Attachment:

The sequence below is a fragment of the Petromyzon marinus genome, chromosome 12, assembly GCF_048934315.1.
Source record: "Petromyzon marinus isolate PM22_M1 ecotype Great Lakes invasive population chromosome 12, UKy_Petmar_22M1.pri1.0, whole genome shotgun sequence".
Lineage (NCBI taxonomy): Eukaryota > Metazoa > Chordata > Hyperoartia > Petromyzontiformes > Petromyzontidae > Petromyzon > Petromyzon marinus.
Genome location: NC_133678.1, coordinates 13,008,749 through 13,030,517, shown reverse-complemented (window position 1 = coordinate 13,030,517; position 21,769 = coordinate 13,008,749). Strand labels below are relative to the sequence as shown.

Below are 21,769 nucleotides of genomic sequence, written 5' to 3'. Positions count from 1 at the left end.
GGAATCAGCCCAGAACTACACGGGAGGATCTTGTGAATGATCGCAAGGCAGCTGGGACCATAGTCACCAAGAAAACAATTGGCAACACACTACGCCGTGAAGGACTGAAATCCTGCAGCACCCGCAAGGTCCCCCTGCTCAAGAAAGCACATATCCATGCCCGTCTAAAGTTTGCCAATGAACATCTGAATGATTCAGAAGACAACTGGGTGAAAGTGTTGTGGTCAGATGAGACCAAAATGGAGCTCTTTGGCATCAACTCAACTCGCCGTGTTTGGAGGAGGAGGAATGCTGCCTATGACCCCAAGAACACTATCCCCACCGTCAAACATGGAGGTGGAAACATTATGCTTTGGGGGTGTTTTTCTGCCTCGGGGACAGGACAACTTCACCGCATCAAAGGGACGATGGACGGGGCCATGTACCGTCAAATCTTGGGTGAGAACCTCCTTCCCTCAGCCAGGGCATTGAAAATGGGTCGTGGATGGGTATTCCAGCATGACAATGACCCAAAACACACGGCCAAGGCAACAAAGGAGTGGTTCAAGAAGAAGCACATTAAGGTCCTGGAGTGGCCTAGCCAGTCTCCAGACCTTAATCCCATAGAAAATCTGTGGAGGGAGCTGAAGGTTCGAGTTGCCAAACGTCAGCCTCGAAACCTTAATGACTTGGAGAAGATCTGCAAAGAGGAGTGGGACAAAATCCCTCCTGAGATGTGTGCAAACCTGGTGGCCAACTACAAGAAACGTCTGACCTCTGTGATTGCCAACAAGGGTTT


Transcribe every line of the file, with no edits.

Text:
The sequence below is a fragment of the Petromyzon marinus genome, chromosome 12, assembly GCF_048934315.1.
Source record: "Petromyzon marinus isolate PM22_M1 ecotype Great Lakes invasive population chromosome 12, UKy_Petmar_22M1.pri1.0, whole genome shotgun sequence".
Lineage (NCBI taxonomy): Eukaryota > Metazoa > Chordata > Hyperoartia > Petromyzontiformes > Petromyzontidae > Petromyzon > Petromyzon marinus.
Genome location: NC_133678.1, coordinates 13,008,749 through 13,030,517, shown reverse-complemented (window position 1 = coordinate 13,030,517; position 21,769 = coordinate 13,008,749). Strand labels below are relative to the sequence as shown.

Below are 21,769 nucleotides of genomic sequence, written 5' to 3'. Positions count from 1 at the left end.
GGAATCAGCCCAGAACTACACGGGAGGATCTTGTGAATGATCGCAAGGCAGCTGGGACCATAGTCACCAAGAAAACAATTGGCAACACACTACGCCGTGAAGGACTGAAATCCTGCAGCACCCGCAAGGTCCCCCTGCTCAAGAAAGCACATATCCATGCCCGTCTAAAGTTTGCCAATGAACATCTGAATGATTCAGAAGACAACTGGGTGAAAGTGTTGTGGTCAGATGAGACCAAAATGGAGCTCTTTGGCATCAACTCAACTCGCCGTGTTTGGAGGAGGAGGAATGCTGCCTATGACCCCAAGAACACTATCCCCACCGTCAAACATGGAGGTGGAAACATTATGCTTTGGGGGTGTTTTTCTGCCTCGGGGACAGGACAACTTCACCGCATCAAAGGGACGATGGACGGGGCCATGTACCGTCAAATCTTGGGTGAGAACCTCCTTCCCTCAGCCAGGGCATTGAAAATGGGTCGTGGATGGGTATTCCAGCATGACAATGACCCAAAACACACGGCCAAGGCAACAAAGGAGTGGTTCAAGAAGAAGCACATTAAGGTCCTGGAGTGGCCTAGCCAGTCTCCAGACCTTAATCCCATAGAAAATCTGTGGAGGGAGCTGAAGGTTCGAGTTGCCAAACGTCAGCCTCGAAACCTTAATGACTTGGAGAAGATCTGCAAAGAGGAGTGGGACAAAATCCCTCCTGAGATGTGTGCAAACCTGGTGGCCAACTACAAGAAACGTCTGACCTCTGTGATTGCCAACAAGGGTTT